Restaurant Franchises, Restaurant Brands

Daniel Boulud, Legal Sea Foods.

Chef Boulud has restaurants around the globe, from his base in NYC to Vancouver to D.C.  Legal Sea Foods has a couple of dozen restaurants stretching up and down the East Coast, from its upscale room overlooking Boston harbor to airport outposts. Boulud is never called a franchise, Legal Sea Foods often is.  What’s the difference between the two?

Let’s look at what’s similar: Both have an extremely well-defined business model that addresses, in great specificity, service and food.  Both, as a result, deliver consistent products and experiences.  Whether you are at a Boulud restaurant in Florida or NYC or a Legal Sea Foods in Boston or D.C., you can depend on a reliable and familiar relationship.

Both are brands that people can count on.  Even when service or food go off kilter, the parameters of the failures or mistakes are within a branded context.  Think of it this way: When a BMW stalls, the driver sits comfortably in the luxurious interior and waits for BMW road side service.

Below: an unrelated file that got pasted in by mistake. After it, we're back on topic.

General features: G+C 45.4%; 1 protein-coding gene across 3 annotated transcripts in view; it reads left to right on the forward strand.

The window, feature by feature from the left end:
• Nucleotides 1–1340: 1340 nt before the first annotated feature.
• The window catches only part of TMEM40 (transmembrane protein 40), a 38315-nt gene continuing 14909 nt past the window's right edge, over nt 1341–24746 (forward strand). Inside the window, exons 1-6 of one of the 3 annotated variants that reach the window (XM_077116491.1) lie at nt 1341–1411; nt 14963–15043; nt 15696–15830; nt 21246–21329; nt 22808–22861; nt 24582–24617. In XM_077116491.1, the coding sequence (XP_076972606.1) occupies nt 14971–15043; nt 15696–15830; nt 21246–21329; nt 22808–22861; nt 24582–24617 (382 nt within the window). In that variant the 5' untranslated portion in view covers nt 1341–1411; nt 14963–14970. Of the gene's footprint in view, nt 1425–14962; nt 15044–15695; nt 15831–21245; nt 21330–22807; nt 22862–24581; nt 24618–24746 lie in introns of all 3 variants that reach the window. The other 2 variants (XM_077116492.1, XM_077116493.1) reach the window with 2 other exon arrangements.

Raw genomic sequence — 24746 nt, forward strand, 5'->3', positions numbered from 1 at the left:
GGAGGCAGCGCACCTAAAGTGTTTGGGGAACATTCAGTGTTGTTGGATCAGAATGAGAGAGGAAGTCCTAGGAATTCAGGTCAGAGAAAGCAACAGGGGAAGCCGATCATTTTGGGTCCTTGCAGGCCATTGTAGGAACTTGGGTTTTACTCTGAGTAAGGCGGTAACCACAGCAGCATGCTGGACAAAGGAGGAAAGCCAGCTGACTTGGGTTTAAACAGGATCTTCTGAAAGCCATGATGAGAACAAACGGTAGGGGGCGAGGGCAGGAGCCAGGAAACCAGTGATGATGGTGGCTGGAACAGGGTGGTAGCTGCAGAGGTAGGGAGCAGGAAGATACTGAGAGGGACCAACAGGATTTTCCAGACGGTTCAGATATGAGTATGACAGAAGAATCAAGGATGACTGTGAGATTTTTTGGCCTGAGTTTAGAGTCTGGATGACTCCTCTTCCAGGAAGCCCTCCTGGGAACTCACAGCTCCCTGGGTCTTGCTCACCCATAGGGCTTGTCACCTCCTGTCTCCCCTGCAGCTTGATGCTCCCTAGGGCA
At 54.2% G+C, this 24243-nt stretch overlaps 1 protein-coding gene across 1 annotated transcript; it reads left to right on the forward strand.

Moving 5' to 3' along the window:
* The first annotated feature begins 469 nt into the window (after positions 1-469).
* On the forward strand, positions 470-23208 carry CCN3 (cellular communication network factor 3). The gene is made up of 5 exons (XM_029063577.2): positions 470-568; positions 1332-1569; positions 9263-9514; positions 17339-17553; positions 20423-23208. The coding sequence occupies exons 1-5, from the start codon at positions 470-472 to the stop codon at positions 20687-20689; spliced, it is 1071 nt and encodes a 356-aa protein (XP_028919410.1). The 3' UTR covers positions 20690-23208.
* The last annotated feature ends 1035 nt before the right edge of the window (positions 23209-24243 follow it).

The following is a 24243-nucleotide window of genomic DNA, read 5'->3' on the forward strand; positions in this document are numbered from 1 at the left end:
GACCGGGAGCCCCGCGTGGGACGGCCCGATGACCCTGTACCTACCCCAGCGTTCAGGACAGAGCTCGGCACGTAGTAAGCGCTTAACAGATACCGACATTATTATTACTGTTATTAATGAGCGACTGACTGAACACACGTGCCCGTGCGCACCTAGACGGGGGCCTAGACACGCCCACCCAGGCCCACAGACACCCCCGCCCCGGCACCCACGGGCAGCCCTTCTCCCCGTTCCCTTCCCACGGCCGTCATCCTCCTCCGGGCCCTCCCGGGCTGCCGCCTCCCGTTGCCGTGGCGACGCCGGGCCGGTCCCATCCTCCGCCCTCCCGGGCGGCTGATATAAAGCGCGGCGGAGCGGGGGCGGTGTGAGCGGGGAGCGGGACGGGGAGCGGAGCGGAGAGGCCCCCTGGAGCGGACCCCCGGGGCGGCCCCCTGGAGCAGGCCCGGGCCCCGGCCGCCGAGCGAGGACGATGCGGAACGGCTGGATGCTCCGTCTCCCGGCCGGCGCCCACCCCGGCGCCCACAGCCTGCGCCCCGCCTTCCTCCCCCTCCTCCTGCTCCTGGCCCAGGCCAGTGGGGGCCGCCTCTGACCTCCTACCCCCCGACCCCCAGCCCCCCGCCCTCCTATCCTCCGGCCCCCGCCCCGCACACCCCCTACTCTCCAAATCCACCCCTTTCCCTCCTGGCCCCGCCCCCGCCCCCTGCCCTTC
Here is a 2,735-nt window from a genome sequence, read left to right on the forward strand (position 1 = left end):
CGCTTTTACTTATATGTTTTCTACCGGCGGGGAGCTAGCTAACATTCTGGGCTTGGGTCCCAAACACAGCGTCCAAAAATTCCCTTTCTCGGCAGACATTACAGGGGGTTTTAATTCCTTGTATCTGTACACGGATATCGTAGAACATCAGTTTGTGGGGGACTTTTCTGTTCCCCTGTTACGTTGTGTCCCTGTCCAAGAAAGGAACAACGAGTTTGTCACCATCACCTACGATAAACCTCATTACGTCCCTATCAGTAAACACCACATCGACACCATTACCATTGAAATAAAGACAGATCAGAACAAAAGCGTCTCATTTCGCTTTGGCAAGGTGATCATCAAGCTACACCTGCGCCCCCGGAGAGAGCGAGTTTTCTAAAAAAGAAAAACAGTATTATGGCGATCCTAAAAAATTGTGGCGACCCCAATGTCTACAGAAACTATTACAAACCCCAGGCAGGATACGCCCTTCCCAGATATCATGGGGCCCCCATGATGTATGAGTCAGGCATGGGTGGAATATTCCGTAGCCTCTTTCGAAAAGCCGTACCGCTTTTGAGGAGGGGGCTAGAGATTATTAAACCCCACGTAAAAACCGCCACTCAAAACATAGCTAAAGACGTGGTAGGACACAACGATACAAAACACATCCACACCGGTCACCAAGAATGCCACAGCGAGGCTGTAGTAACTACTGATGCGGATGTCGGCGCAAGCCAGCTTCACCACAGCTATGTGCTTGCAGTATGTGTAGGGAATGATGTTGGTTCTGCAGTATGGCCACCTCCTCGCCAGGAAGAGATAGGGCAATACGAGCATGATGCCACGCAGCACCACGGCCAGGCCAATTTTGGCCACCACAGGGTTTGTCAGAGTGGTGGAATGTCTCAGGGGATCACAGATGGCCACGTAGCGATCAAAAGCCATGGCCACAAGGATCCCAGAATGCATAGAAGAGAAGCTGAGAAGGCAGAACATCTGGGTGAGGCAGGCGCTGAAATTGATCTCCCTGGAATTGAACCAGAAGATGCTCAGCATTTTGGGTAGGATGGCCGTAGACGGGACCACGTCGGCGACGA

The difference is that Boulud is driven by the name of the chef, which implies to customers that Boulud is lurking somewhere in the restaurant.  In today’s Boston Globe, for example, a columnist writing about Bar Boulud, which opened today in the Mandarin Oriental, is expected to be in Boston “every six weeks.”  That’s a good one.

In contrast, Legal Sea Foods has the name of the enterprise.  There’s no association to a chef who, in the fantasy of the customer, is standing behind a stove or going from table to table asking, “How is everything?”

It’s a fascinating juxtaposition.  Brand association through product, in the form of fish and seafood, or brand association through the chef.

In the short run, both have equal access to the imaginations of customers.  In the long run, the brand that is associated with a product, rather than the name of a person who will retire, may have the advantage.

It makes me think of other chefs and brands: Silvano Marchetto, whose cookbook I helped write (Bloomsbury), with Da Silvano.  Or Mario Batali: Not one of his restaurants has his name above the door.

It will be interesting to see what happens.

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